Cloth vs paper napkin

It’s true, cloth napkins use a decent amount of energy and water for upkeep when you wash and dry them regularly. Plus the making of cloth napkins has an environmental impact, cotton is a water and pesticide intensive crop. However, if you’re buying new, you can choose hemp or flax, which don’t use as many resources. Secondhand is even better. I’ve gotten most of mine at secondhand stores and I’ve made some from used tablecloths. Unless you’re eating BBQ every night, chances are you won’t need to wash them after each use, cutting back on water and energy use. And cloth napkins last a long time, I’ve had some for over 20 years. Once they start to have too much wear, they make great rags.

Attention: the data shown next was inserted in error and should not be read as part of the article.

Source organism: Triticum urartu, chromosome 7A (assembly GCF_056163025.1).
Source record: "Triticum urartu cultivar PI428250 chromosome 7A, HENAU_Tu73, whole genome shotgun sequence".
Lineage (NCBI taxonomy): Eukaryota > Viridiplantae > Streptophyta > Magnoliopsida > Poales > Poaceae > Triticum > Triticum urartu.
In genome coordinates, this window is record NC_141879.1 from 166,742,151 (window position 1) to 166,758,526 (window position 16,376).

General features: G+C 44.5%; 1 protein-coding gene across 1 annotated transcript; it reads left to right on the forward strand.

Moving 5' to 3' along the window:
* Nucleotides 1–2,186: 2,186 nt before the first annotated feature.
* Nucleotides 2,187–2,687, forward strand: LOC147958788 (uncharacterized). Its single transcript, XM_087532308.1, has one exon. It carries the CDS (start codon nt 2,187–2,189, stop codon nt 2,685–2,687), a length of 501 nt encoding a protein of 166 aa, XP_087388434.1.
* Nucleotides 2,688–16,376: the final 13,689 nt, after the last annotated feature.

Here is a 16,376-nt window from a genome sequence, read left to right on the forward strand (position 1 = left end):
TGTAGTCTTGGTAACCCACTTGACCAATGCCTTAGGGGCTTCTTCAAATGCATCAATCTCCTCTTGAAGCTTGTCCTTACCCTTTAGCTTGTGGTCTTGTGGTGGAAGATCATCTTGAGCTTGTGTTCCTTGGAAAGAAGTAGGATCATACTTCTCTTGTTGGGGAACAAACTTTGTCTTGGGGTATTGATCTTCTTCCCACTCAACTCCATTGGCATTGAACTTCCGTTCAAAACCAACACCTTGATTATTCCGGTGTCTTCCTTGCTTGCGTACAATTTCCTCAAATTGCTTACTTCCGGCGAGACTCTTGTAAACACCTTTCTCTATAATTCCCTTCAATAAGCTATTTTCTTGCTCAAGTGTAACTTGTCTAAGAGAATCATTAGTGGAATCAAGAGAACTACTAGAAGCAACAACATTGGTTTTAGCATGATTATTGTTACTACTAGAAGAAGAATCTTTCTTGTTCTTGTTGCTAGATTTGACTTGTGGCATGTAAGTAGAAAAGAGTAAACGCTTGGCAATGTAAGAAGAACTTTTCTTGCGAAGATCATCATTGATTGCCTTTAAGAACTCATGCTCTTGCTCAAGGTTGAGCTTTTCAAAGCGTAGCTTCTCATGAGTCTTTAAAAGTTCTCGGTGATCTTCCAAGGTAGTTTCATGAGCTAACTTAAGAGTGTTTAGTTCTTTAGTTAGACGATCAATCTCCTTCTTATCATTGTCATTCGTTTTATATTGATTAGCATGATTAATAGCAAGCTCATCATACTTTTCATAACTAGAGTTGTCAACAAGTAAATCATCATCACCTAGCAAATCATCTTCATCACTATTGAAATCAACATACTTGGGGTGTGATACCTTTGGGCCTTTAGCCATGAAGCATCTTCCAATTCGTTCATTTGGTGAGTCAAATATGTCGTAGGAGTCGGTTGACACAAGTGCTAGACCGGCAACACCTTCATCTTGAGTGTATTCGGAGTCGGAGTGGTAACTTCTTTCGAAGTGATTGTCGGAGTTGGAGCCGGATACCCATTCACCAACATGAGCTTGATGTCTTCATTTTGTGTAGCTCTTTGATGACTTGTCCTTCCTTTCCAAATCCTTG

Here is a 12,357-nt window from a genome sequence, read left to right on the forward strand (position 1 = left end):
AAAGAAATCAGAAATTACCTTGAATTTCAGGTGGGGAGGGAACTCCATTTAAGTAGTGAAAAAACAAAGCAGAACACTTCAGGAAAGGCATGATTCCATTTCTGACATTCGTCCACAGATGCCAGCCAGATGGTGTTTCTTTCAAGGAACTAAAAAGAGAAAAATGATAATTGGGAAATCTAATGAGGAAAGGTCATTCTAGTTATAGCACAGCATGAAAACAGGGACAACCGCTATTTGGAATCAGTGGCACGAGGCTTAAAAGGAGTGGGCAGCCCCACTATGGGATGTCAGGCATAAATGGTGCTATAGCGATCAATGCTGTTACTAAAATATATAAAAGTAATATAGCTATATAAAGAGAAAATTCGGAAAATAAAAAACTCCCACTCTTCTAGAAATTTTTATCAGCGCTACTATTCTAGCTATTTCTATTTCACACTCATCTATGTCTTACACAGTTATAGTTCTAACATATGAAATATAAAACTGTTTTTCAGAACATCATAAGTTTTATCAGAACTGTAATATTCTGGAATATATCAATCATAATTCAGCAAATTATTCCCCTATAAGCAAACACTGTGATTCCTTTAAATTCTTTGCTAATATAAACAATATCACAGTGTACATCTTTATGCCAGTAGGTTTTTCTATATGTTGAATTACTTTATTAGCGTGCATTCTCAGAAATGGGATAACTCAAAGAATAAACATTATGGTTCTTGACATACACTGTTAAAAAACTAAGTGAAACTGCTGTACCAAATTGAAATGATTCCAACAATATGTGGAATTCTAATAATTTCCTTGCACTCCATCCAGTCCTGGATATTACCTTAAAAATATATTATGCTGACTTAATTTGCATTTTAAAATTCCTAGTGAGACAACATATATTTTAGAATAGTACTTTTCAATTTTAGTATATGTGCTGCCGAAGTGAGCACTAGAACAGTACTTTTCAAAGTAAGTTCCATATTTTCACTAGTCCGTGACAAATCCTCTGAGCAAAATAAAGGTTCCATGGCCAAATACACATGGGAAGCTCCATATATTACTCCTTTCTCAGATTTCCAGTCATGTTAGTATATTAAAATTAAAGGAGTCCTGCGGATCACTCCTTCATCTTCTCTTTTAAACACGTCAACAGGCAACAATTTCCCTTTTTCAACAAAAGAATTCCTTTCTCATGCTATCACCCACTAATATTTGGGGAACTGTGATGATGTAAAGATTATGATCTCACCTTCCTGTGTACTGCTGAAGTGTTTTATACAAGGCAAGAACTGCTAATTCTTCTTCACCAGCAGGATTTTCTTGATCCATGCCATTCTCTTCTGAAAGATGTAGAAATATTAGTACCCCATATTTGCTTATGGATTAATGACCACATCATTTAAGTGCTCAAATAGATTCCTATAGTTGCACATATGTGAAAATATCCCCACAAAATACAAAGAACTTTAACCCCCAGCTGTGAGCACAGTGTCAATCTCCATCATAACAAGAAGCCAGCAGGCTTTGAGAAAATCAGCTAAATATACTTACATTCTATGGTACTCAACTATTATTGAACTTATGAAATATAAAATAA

Paper napkins can only be used once. They use less water and emissions to produce, but if you’re using one for each meal, that adds up. Paper napkins (and paper towels) can’t be recycled, but you can compost them.

And while cloth napkins have a bigger initial cost (especially if you’re buying new), since they last for years (and years), they come out the winner in the end.

Paper vs cloth napkins

Six reasons to buy cloth napkins